On June 14, while electing their state representatives, the citizens of North Dakota will also decide whether to open their state to corporate agriculture or to uphold historical protections of family farming. The referendum is the result of widespread anger at a bill passed last March by the state legislature. Senate Bill 2351 overturned parts of the state’s 80-year-old ban against corporate farming, allowing corporate ownership of dairy and hog farms. The North Dakota Farmers Union collected over 21,000 signatures to put the issue to a popular vote.
The fight has pitted the NDFU against the state’s Farm Bureau chapter, which has emerged as a strong opponent of the state’s corporate farming restrictions. For those unfamiliar with these groups, they may seem like natural allies. But on corporate farming, the battle in North Dakota is a good illustration of their increasingly different views.
“Every organization has its issue,” says Kayla Pulvermacher, the director of member advocacy at the NDFU. “Corporate farming is definitely [ours].” The National Farmers Union has also long supported state-level corporate farming regulations, as well as other restrictions on corporate power such as a national ban on slaughterhouses owning livestock.
The North Dakota Farm Bureau stayed neutral during the vote on SB2351. But its position on the issue became clear on June 2nd when it sued the state, arguing that the ban on corporate farming violates the Commerce Clause of the Constitution. Similar arguments were used to overturn corporate farming laws in South Dakota and Iowa in 2003, and in Nebraska in 2006.
While grassroots groups like North Dakotans for Family Farms report that a majority of North Dakotans support upholding the restrictions on corporate farming, the Farm Bureau has power in the statehouse. Over a third of the North Dakota legislators who voted to pass SB2351 have received donations from the Farm Bureau in the past several years. And the state’s Agriculture Commissioner, Doug Goehring, used to be the Farm Bureau’s vice president.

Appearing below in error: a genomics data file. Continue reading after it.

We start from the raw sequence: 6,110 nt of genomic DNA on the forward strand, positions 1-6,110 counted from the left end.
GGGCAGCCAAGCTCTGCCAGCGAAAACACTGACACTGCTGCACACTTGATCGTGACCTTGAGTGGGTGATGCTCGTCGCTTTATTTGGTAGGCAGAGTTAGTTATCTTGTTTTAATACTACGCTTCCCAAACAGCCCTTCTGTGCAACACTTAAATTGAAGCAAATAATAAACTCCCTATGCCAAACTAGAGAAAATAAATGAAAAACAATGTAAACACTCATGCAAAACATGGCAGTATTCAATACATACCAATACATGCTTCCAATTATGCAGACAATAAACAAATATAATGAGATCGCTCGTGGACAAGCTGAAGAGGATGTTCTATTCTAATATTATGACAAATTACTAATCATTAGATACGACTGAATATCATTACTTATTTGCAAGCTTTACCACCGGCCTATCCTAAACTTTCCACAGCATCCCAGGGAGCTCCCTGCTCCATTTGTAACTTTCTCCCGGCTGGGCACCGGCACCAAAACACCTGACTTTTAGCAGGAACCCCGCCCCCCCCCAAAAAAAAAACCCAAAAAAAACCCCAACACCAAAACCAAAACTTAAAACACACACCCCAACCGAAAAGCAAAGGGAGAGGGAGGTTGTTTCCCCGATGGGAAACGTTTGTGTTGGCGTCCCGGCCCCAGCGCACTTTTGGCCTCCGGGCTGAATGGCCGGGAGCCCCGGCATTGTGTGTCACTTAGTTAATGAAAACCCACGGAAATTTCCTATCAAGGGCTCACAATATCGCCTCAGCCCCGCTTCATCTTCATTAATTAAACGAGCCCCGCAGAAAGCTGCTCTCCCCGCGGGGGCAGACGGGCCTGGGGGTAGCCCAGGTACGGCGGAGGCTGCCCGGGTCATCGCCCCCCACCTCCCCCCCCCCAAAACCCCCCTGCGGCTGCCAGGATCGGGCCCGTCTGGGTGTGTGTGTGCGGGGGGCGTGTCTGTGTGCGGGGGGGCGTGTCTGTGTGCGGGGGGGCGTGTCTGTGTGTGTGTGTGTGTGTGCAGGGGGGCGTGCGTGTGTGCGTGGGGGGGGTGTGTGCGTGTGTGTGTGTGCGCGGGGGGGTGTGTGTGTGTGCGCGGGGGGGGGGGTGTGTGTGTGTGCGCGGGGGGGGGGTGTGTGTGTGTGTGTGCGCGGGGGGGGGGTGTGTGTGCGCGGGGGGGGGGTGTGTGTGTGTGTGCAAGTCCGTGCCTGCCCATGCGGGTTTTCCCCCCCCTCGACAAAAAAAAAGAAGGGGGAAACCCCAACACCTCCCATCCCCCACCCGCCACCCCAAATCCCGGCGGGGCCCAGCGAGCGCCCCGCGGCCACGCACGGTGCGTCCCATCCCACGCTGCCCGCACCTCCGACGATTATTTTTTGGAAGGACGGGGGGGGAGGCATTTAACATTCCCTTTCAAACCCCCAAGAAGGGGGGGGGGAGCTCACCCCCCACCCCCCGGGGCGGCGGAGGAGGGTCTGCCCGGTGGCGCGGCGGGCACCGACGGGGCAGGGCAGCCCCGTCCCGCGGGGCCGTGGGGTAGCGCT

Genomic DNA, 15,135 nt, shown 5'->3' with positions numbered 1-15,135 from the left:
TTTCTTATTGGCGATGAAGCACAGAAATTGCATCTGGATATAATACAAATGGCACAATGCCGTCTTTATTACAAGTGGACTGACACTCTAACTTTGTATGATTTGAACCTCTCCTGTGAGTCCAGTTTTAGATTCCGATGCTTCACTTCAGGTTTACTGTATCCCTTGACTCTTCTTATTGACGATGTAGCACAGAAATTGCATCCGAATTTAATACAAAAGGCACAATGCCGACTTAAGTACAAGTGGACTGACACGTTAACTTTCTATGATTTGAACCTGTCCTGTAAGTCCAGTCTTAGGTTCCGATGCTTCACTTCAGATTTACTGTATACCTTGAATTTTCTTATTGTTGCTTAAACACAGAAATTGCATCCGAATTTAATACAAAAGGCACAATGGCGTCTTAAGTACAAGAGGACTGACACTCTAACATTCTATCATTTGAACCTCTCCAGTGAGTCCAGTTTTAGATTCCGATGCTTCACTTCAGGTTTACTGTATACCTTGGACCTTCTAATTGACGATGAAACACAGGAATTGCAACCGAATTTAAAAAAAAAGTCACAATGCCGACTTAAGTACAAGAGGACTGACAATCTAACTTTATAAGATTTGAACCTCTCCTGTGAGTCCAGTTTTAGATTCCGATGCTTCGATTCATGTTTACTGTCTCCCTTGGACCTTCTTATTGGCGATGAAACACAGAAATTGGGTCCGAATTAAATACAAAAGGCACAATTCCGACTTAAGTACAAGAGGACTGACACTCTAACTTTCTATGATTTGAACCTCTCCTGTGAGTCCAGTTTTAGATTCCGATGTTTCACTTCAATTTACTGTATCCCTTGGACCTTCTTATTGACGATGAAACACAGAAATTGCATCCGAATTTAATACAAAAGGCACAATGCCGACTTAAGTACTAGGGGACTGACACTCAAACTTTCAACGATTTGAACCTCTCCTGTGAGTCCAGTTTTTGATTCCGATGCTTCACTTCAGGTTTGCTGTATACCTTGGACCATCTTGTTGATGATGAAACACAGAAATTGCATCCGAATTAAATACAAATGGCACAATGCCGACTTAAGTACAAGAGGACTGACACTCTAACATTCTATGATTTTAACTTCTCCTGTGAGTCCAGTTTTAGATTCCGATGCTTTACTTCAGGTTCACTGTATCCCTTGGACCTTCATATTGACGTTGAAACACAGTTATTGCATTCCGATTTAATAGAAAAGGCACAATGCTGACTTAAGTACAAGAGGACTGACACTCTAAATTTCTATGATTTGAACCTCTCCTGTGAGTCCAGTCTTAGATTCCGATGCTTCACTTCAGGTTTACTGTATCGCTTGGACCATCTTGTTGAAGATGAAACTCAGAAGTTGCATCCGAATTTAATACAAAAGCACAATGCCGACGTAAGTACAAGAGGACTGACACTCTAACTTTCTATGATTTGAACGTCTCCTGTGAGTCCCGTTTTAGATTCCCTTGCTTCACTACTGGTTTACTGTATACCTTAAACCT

As advocates and farmers prepared for this decisive vote, the issue became personal for the 200 residents of Buffalo, a small town near the Minnesota border. In January, residents got wind that the Department of Health was preparing to issue a permit to a 9,000-hog concentrated animal feeding operation, or CAFO, to set up shop in the town. The hog facility would be owned by Pipestone Systems, a Minnesota-based company.
Residents of Buffalo, many of them independent farmers, called a town meeting to discuss the environmental and economic threats posed by the introduction of a CAFO. At a packed hearing, residents expressed concerns about water pollution, exposure to toxic fumes, and threats to their local farming economy. Now, they’re waiting to hear what the DOH decides. Many believe that the town itself is at stake.
“It doesn’t happen right away,” says Carolyn Dostert, a family farmer in the town, in a video produced by the Dakota Resource Council. “But within five to ten years of a corporate factory coming into a community, the stressors it places on a community rip it apart.”
The North Dakota Department of Agriculture has paid close attention to the situation in Buffalo. Emails obtained through an open records request show NDDA staff passing around media coverage of the protests against the plant, and praising a pro-Pipestone op-ed as “the most sensible article…regarding the whole situation.”
The emails also revealed that Commissioner Goehring and several other NDDA staff were prospecting for corporations to open livestock operations in North Dakota as early as January 20th, 2015, just a week before the introduction of SB2351. That same day, Thomas Bodine, the Deputy Commissioner of Agriculture, consulted the state’s assistant Attorney General for information on how other states had repealed laws banning corporate farming.
Despite Buffalo’s small size and distance from the state’s capital, many see the decision in that town as a harbinger for what’s to come for the rest of North Dakota. “If people don’t like the CAFO in Buffalo, they’re really not going to like what happens if corporate farming law is weakened,” says Tim Glaza, a field organizer with Dakota Resource Council.
Right now, North Dakota’s supporters of family farming are feeling good about their odds in the upcoming referendum. “We believe that we will have an overwhelming win on this issue,” Pulvermacher says.
Chris Wager contributed research to this piece.
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